The media should come under more regulatory scrutiny when its editorial coverage is tainted by commercial interests, an influential journalism professor has urged.
The call for the Australian Competition and Consumer Commission to become more involved came from Bond University’s Mark Pearson, author of several editions of The Journalist’s Guide To Media Law.
Speaking to ABC Radio National’s The Media Report, Prof Pearson said that new laws are not necessarily needed to regulate the Australian press – but current exemptions to consumer law should be looked at again.
He said: “There are already so many laws controlling the behaviour of news organisations and journalists, we don’t really need any more. We need to make those that exist more effective. But if there had to be something more, the consumer law that exists at the moment, and already applies to the media in many ways, could be extended to cover heinous ethical breaches.”
Prof Pearson’s comments come shortly before the findings of the Finkelstein Inquiry into print and online journalism are released.
Pearson said that the likes of radio’s cash for comment scandal in which 2UE’s John Laws and Alan Jones were found to have given favourable comment to brands that were paying them to do so.
Pearson said the Competition and Consumer Act could be used to control some of the unethical conduct of media outlets if current examptions were relaxed. He said: “It was introduced in 1974 and it has a provision, basically banning misleading and deceptive conduct, which is normally applying to advertising. But for the first few years, some court decisions held that it might also apply to misleading claims made in news stories; the editorial columns of newspapers and their equivalent in broadcast. So because they didn’t want this impingement on free expression and because of lobbying by the major media groups, they had an exemption to that introduced for prescribed news providers which basically, unless it was in advertising or promoting their own products and so on, they would be exempted from these misleading and deceptive conduct provisions.”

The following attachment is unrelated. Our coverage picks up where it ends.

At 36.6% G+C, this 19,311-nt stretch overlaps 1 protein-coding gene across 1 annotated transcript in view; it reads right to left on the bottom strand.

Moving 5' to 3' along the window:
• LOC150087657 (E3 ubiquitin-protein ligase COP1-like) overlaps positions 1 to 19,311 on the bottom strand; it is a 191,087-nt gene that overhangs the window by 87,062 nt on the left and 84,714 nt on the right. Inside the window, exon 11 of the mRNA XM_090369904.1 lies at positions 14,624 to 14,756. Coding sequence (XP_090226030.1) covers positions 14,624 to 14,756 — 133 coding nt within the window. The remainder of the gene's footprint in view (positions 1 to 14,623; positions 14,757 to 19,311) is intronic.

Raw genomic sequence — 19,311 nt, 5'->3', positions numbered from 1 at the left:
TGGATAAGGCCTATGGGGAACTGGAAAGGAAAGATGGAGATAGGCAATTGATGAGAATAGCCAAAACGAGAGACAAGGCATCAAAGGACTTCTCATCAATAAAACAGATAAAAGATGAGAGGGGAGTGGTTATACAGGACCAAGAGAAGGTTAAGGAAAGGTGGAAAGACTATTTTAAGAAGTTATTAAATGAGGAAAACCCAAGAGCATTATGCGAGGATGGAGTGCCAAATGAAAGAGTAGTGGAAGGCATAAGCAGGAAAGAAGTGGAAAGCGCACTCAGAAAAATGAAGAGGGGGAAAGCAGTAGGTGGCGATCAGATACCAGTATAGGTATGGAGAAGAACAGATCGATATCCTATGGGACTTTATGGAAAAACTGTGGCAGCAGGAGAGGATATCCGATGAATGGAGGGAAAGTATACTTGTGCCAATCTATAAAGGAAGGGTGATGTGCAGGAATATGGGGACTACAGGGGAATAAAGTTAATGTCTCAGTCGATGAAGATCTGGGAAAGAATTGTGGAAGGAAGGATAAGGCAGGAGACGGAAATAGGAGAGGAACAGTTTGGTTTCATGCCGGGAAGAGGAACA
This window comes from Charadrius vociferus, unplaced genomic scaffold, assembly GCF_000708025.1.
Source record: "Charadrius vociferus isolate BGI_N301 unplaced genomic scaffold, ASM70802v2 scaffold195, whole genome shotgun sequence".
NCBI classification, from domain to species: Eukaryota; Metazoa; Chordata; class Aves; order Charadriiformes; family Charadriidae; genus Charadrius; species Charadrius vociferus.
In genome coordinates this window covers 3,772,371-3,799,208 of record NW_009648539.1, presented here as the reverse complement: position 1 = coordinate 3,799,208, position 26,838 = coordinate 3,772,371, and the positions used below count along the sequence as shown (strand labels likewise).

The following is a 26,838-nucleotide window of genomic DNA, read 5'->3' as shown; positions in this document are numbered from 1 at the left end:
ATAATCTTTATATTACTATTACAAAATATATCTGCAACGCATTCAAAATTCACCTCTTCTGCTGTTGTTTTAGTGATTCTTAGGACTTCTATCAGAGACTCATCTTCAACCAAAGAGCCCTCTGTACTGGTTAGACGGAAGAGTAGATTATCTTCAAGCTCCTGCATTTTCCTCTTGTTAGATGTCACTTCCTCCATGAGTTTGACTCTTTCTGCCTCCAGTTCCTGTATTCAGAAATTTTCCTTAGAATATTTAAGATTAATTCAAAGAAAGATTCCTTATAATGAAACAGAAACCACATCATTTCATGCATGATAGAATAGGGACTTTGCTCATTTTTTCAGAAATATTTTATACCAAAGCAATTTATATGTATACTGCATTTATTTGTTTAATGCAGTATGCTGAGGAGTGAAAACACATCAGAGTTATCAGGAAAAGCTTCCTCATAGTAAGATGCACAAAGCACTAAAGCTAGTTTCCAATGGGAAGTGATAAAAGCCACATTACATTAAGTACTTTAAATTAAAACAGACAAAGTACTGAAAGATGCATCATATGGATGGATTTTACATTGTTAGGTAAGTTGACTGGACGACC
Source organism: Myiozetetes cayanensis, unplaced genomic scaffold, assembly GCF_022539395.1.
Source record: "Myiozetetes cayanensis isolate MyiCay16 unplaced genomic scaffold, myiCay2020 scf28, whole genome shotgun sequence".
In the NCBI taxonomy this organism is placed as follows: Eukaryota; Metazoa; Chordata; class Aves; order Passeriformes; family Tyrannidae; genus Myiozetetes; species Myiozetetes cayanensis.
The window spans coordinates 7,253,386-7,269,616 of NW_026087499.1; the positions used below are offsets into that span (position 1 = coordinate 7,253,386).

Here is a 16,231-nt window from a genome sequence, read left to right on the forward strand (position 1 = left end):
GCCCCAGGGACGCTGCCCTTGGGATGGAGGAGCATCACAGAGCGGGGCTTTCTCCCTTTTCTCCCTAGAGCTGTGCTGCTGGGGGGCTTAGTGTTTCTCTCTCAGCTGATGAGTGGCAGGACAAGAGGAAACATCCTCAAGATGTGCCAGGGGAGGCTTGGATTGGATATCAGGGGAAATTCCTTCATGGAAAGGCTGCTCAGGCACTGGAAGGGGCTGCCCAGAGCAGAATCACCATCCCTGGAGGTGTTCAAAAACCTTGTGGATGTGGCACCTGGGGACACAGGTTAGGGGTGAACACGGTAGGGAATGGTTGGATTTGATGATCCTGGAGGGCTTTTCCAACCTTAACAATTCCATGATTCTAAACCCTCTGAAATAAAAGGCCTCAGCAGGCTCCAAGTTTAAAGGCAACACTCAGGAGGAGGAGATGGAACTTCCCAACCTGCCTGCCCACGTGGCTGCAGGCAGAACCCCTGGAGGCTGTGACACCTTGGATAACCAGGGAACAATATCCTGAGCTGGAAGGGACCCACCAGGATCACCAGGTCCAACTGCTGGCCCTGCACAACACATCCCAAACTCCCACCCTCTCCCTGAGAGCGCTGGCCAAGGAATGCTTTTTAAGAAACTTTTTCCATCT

He added: “I don’t think some tinkering with that would do any great harm which would cover the most drastic ethical breaches, clearly contrary to the public interest, where there’s been real misleading and deceptive conduct involved, of the order of your cash for comment kind of situation.
” The more the media is moving towards breaking down that firewall between editorial and advertising the more they need to be treated like just another business except where they’re doing genuine public interest journalism.”
Perason’s new book Blogging And Tweeting Without Getting Sued is released next month. He will be speaking at tomorrow afternoon’s Mumbrella masterclass in Managing Risk In Social Media.